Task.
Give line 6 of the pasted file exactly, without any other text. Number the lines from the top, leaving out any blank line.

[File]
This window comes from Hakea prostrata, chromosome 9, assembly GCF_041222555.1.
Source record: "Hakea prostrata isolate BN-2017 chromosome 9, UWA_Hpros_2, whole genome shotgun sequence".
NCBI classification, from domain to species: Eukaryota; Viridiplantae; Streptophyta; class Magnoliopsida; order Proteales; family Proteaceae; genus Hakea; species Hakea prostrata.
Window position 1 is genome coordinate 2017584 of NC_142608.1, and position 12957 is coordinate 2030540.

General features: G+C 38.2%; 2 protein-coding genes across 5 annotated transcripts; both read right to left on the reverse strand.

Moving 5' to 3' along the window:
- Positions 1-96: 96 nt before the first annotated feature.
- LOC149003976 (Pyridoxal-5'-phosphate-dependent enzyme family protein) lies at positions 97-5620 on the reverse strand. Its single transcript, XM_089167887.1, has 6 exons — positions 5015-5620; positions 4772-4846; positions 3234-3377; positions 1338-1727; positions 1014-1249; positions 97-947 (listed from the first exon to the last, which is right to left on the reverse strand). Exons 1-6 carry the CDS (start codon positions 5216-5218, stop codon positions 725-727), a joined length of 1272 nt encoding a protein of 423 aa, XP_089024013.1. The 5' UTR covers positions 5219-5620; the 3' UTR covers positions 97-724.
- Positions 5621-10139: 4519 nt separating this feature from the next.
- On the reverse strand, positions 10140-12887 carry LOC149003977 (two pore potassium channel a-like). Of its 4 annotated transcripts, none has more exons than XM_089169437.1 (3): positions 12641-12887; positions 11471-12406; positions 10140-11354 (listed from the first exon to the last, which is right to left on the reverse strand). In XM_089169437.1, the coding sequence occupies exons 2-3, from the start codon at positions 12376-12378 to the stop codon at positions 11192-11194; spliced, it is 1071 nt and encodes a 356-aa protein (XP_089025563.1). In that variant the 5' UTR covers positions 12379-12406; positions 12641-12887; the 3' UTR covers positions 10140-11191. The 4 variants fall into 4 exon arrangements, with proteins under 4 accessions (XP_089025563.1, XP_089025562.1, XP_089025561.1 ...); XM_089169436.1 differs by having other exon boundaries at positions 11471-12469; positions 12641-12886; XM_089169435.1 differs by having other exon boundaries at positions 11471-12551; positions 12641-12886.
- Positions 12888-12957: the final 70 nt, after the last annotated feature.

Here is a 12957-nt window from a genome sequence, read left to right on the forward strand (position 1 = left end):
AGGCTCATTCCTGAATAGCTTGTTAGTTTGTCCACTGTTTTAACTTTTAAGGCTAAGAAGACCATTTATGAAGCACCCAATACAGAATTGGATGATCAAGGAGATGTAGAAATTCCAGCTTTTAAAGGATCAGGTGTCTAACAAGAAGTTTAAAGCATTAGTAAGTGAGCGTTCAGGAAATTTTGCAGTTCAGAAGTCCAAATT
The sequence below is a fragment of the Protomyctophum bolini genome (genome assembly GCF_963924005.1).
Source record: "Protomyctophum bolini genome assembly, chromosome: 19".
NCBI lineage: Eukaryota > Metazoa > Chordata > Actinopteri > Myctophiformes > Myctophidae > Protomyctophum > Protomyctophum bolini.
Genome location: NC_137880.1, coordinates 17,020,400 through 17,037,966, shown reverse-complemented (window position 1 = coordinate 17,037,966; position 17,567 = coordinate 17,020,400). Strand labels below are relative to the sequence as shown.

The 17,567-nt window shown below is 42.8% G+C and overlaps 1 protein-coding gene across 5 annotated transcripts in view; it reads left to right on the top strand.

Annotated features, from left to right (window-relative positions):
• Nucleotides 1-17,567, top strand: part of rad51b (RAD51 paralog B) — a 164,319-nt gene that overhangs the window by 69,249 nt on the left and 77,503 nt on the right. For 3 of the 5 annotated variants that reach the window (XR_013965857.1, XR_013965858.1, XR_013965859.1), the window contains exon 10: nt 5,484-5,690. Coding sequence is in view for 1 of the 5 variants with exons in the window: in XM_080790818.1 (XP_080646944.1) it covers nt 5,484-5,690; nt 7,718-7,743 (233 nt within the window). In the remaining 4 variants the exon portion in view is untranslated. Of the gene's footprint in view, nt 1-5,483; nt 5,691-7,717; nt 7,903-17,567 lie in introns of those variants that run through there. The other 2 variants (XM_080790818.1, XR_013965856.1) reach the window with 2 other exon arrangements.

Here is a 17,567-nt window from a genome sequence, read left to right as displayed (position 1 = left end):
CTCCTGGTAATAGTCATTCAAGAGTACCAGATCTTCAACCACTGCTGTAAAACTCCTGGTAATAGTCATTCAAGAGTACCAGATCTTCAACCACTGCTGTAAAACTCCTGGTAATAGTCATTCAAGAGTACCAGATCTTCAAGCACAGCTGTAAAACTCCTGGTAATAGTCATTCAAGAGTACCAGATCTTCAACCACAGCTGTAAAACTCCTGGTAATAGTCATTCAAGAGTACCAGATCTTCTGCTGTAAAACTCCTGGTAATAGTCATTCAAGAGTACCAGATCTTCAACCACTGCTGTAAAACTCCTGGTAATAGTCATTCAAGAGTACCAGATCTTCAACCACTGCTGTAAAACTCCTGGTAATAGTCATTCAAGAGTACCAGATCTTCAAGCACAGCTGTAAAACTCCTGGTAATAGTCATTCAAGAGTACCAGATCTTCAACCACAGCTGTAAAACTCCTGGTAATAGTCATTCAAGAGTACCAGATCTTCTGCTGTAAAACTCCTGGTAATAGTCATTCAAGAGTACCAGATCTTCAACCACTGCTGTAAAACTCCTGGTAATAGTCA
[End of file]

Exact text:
Moving 5' to 3' along the window: